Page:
New research suggests that mango may be effective in preventing or halting breast or colon cancers. The American National Mango Board commissioned a variety of studies which tested the effects of mango polyphenol extracts in the laboratory on colon, breast, lung, leukaemia and prostate cancers. Mango showed some impact on lung, leukaemia and prostate cancers, but was particularly effective on breast and colon cancers. Importantly, the mango polyphenols did not harm normal cells.
The study found that the cell cycle was interrupted, providing crucial information on how the cancer cells may be stopped. The researchers suggest that mango polyphenols may prevent cells from mutating or becoming damaged.
The researchers hope to undertake a small clinical trial with individuals who have intestinal inflammation with an increased risk of cancer.
Mangoes are enjoyed in many parts of the world, but little has been known about their health attributes. They are low in antioxidants when compared with blueberries, acai or pomegranates, but it appears that they may have previously undetected anti-cancer properties. They are fantastic eaten raw: a mango hedgehog can be enjoyed by children as a healthy dessert, or the spikes can be removed and put into a fruit salad. Mango can be added to smoothies and lassi or why not try this delicious low sugar cake made with dried mango?
Banana and Mango Cake
75g (2½oz) chopped dried mango
175g (6oz) wholemeal self-raising flour
50g (2oz) desiccated coconut
2 tsp baking powder
1 tsp ground cinnamon
125g unsalted butter, melted
3 bananas, mashed
2 eggs, free range
50g (2oz) caster sugar or xylitol
10-12 no added sugar banana chips
1. Preheat the oven to 180°C/350°F/Gas Mark 4. Grease and base line a 20cm/8inch cake tin.
2. Place the mango in a small bowl and pour over boiling water. Leave to soak for 10 minutes and then drain thoroughly.
3. Place the flour, coconut, baking powder and cinnamon in a bowl. Stir in the mango pieces.
4. Place the melted butter, bananas, eggs and sugar in a liquidiser and blend until smooth. Add to the flour and mix thoroughly.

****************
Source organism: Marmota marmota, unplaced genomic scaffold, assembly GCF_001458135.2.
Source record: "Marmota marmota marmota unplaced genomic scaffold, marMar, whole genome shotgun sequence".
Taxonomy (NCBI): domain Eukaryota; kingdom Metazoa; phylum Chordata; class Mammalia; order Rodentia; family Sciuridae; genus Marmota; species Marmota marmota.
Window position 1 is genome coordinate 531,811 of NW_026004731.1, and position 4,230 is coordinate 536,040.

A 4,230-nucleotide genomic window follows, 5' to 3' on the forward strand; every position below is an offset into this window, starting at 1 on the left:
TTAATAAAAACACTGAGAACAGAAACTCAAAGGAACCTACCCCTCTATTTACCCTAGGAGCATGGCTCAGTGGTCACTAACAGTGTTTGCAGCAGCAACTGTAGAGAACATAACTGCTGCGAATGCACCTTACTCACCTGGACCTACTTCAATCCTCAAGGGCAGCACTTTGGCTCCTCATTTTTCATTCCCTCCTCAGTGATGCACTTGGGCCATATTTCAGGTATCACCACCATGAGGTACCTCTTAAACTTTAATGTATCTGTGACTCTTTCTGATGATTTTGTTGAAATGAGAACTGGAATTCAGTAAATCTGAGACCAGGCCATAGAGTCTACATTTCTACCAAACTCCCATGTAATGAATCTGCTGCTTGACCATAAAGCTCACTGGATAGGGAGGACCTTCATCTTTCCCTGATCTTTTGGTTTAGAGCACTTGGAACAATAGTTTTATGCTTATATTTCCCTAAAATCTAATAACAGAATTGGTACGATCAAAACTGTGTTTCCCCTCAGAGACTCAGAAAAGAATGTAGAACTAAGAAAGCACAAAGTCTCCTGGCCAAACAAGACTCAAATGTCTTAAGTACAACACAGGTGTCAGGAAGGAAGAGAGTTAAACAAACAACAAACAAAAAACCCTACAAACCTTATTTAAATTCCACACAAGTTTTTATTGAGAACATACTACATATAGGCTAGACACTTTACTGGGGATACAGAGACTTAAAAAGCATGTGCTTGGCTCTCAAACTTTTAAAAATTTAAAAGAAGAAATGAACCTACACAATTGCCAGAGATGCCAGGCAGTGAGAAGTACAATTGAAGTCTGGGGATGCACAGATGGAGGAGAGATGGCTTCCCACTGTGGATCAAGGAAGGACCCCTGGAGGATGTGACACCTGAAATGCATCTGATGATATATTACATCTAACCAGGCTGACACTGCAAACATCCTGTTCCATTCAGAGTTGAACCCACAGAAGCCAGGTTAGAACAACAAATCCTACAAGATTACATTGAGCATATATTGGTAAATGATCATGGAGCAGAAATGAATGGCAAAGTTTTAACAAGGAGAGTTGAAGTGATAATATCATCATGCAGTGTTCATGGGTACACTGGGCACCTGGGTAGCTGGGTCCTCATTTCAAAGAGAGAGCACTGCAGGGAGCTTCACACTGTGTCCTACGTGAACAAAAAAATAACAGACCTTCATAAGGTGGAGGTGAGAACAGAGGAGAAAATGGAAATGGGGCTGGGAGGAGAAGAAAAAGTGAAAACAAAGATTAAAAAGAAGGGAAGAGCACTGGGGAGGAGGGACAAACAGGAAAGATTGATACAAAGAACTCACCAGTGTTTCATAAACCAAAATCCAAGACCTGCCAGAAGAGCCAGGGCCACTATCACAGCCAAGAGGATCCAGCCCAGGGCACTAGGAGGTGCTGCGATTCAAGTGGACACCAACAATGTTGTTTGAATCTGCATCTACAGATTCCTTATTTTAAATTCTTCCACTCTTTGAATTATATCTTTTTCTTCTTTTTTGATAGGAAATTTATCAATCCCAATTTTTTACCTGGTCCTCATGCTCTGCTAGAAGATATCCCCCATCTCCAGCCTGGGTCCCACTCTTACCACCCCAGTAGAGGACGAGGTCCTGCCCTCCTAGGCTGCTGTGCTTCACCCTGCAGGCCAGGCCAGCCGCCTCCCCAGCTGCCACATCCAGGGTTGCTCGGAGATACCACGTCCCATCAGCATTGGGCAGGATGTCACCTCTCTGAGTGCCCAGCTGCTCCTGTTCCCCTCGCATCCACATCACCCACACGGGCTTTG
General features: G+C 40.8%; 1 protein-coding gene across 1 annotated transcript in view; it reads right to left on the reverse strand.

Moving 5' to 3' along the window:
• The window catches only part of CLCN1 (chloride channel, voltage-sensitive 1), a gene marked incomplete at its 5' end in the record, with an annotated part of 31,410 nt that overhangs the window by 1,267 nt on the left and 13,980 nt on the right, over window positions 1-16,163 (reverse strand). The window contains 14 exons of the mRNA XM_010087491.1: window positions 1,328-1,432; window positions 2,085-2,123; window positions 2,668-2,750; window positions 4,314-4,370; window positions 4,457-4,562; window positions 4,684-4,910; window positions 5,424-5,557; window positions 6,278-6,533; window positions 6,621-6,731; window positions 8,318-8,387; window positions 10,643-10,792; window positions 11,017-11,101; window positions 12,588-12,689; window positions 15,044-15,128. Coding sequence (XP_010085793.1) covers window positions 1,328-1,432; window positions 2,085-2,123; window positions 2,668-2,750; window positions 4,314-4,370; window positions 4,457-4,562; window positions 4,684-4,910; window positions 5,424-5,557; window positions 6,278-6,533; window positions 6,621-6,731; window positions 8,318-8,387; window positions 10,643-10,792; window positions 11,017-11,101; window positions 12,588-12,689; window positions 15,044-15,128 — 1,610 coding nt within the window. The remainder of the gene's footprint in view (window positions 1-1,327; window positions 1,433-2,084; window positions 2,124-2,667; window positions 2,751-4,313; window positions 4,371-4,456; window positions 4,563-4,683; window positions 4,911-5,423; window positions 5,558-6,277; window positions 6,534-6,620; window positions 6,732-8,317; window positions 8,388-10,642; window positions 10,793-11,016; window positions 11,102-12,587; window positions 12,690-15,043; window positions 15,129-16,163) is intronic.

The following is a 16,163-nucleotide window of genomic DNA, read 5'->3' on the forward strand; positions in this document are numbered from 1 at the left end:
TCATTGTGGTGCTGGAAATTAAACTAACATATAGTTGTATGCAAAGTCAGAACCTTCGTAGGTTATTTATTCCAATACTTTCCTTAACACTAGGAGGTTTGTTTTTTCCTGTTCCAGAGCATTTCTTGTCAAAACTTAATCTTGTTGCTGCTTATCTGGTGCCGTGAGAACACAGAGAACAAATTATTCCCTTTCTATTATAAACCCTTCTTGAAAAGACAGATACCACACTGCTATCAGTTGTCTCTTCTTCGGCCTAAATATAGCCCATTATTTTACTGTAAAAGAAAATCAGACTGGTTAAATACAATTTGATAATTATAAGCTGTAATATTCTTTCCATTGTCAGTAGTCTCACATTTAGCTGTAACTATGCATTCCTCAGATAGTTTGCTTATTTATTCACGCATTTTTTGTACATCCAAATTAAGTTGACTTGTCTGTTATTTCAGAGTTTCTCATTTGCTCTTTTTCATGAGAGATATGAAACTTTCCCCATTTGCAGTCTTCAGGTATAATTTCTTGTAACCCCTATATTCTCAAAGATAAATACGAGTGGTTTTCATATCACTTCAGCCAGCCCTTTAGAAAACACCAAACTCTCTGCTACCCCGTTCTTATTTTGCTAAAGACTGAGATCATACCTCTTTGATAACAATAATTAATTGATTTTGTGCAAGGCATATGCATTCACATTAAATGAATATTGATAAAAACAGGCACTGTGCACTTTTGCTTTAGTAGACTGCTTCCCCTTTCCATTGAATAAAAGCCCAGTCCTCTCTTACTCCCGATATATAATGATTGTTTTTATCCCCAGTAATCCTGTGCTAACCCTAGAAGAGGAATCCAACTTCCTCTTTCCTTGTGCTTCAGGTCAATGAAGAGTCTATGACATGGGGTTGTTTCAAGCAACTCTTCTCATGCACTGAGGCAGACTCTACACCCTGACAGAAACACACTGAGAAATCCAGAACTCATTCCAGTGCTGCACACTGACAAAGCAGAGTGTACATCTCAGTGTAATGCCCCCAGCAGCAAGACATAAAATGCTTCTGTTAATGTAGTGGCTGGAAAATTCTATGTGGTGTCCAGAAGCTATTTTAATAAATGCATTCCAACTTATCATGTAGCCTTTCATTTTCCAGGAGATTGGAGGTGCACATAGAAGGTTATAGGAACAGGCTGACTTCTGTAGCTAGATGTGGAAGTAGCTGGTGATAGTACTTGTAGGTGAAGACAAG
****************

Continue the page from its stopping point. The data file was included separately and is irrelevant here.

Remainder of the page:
5. Spoon the mixture into the cake tin and decorate with the banana chips.
6. Bake for 30 minutes, or until a skewer comes out clean. Cool for 10 minutes in the tin and then on a wire rack.
To make a mango hedgehog, slice down each side of a mango from top to bottom, close to the stone, so you have two ‘almost halves’ with a middle slice clinging to the stone (you may find that the children fight over who gets this bit!). Cut across the flesh of each mango half in parallel lines, carefully so as not to cut through the skin. Now cut across these lines in the same way, so you have criss-crossed flesh with the skin intact. Turn the skin in on itself so you have a mound of spikes to decorate with raisins for eyes and a nose.
Mango Blueberry Smoothie, adapted from a recipe by MARTHA ROSE SHULMAN , published: January 27, 2010 in The New York Times
This drink is similar to lassi, made tangy with buttermilk (or yogurt), mango and spoonful of lime juice. If you want to make a nondairy version, use almond milk or rice milk.
1 heaped cup ripe mango, fresh or frozen
1 cup buttermilk or plain low-fat yogurt, or for a nondairy version almond or rice milk
2 teaspoons honey or agave syrup
1 cup fresh or frozen blueberries
1 to 2 teaspoons freshly squeezed lime juice (to taste)
6 raw almonds (untoasted)
2 or 3 ice cubes if desired
Combine all of the ingredients in a blender, and blend at high speed until smooth.